[en] OAK- B135 Engineering for fatigue is an essential concern in piping systems. Addressing this concern, the ASME Section III and ANSI B31.1 Codes provide stress indices and stress intensification factors (SIFs) to be used in the design and evaluation of Class 1, 2 and 3 systems. In recent research cosponsored by EPRI and the U.S. DOE, new test data have been developed for comparison with the ASME stress indices and SIFs. This report presents the results of fatigue tests on eccentric reducers, taking into account the directionality of the loading. As detailed in the report, the results can help to improve the evaluation of reducers and can help to reduce unnecessary conservatism in piping system design
[en] EPRI has been conducting nuclear safety research for a number of years with the primary goal of assuring the safety and reliability of the nuclear plants. The visibility is emphasized by sponsoring or participating in large scale test demonstrations to credibly support the complex computations that are the basis for quantification of safety margins. Recognizing the success of the airline industry in receiving favorable public perception, the authors compare the design and operation practices of the airline industry with those of the nuclear industry practices to identify the elements contributing to public concerns and unfavorable perceptions. In this paper, authors emphasize the importance of proper communications of research results to the public in a manner that non-specialists understand. Further, EPRI supported research and results in the areas of source term, seismic and structural engineering research, analysis using probabilistic risk assessment (PRA), quantification of safety margins, digital technology development and implementation, and plant transient and performance evaluations are discussed in the paper. (orig./HP)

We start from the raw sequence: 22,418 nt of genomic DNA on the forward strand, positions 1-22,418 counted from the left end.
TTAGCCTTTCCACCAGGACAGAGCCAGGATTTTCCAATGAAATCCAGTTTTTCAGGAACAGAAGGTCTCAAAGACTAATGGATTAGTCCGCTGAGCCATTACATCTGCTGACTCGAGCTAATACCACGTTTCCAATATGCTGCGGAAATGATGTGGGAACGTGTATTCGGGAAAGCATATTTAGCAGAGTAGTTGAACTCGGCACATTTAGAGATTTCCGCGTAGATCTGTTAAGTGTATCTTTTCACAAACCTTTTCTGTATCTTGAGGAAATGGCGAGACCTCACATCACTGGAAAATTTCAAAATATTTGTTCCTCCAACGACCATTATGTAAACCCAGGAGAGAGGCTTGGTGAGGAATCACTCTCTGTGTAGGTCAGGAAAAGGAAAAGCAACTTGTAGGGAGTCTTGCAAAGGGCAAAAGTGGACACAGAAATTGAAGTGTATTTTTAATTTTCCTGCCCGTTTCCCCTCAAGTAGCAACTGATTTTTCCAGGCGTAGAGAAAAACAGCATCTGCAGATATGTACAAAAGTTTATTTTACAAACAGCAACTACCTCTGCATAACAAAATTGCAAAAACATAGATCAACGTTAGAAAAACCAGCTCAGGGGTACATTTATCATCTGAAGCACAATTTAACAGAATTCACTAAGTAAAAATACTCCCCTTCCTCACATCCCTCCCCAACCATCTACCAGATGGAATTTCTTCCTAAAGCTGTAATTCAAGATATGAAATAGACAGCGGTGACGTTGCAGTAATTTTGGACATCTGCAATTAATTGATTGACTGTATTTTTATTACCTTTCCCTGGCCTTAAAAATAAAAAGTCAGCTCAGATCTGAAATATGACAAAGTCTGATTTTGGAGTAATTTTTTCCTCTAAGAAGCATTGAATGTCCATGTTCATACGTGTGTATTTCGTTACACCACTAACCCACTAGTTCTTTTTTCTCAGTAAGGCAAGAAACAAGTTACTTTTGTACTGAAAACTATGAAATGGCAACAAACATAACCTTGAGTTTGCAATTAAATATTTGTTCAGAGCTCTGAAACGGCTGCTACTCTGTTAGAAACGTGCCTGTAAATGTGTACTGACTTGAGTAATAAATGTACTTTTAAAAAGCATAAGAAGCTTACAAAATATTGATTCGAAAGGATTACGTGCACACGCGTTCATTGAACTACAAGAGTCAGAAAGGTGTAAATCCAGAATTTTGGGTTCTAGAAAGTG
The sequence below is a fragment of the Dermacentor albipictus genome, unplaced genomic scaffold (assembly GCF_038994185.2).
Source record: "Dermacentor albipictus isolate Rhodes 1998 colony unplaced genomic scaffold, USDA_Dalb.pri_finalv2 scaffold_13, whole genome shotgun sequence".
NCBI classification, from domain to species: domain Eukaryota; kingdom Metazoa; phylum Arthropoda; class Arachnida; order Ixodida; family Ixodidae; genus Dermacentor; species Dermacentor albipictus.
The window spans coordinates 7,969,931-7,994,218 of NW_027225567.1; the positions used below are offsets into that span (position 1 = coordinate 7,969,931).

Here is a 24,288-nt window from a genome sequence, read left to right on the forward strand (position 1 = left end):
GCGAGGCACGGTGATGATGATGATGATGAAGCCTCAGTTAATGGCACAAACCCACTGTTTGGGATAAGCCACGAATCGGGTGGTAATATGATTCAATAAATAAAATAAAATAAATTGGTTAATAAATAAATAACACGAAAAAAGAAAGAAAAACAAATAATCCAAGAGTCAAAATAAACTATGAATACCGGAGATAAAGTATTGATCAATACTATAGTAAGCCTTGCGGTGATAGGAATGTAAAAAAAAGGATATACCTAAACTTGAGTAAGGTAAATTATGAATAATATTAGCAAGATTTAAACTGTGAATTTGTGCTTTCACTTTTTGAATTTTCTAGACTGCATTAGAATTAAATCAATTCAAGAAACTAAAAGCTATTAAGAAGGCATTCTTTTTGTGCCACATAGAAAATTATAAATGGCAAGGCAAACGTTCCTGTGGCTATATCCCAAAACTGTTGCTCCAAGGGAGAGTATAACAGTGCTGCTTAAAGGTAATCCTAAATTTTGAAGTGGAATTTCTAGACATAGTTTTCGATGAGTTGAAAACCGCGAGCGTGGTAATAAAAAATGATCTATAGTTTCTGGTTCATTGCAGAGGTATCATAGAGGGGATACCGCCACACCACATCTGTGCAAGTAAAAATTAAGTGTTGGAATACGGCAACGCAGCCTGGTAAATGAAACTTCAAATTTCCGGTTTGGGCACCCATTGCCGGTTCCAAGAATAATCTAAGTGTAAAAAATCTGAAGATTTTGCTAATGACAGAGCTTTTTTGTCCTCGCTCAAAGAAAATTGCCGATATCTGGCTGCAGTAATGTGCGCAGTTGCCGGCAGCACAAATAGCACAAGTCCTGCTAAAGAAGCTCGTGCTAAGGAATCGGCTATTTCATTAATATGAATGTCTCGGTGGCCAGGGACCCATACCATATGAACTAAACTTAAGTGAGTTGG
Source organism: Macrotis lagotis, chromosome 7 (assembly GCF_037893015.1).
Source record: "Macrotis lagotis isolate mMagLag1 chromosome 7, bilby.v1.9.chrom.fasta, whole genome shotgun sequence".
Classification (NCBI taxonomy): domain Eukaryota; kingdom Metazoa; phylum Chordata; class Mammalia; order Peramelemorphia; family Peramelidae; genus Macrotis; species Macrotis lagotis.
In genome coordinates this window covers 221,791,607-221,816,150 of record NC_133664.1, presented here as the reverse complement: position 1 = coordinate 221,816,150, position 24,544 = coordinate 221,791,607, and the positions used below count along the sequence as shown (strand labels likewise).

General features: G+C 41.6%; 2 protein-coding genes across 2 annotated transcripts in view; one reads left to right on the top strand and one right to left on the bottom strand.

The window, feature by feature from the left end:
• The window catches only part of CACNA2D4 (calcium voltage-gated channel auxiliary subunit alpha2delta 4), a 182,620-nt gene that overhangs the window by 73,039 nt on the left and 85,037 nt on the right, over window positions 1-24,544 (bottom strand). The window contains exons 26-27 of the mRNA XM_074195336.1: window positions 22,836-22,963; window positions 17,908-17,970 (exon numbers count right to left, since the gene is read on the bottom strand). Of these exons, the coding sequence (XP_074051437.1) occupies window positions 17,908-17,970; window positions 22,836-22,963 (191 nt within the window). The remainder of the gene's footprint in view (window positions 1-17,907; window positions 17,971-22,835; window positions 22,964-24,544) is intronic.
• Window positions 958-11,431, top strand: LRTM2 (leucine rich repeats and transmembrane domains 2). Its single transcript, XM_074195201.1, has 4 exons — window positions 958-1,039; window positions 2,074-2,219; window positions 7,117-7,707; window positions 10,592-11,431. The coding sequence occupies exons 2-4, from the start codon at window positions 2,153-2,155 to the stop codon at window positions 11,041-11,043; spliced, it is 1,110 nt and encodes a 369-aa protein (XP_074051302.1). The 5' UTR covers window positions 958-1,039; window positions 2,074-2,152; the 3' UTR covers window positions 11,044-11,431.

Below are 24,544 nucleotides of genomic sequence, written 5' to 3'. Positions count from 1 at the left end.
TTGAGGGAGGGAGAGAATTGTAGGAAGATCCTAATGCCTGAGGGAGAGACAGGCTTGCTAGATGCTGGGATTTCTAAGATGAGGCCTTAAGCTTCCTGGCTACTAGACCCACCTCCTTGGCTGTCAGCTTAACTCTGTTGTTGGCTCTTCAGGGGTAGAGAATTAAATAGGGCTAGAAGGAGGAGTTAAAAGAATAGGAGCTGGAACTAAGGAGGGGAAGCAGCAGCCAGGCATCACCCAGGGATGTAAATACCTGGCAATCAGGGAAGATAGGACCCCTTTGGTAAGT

[en] With the possibility of continuing delays in the building of federal spent nuclear fuel repositories, US utilities are looking more and more to increase their on-site storage capacity. The Electric Power Research Institute has undertaken some major demonstration projects in this area and several proven storage options described here are now available. (author)
[en] EPRI developed two economic evaluation tools, LcmVALUE and LcmPLATO. KHNP has used the LcmVALUE tool to assess the mid-term and longterm structure, system and components (SSC's) investment plan. LcmVALUE uses the investment cost, failure rate, preventive maintenance cost, and other input parameters to calculate the net present value (NPV) and benefit/investment (B/I) ratio. The results are useful for selecting the most cost-effective investment plan. This tool shows just one result, namely the amount gained or lost. However, the input parameters can be changed by a foreign effect such as the market environment or by their own inaccuracies (such as the failure rate of the SSC). Accordingly, a parameter sensitivity analysis and an uncertainty analysis are needed to determine the influence of changes in the input parameters. We introduce the two methods of analysis as well as a newly developed economic evaluation program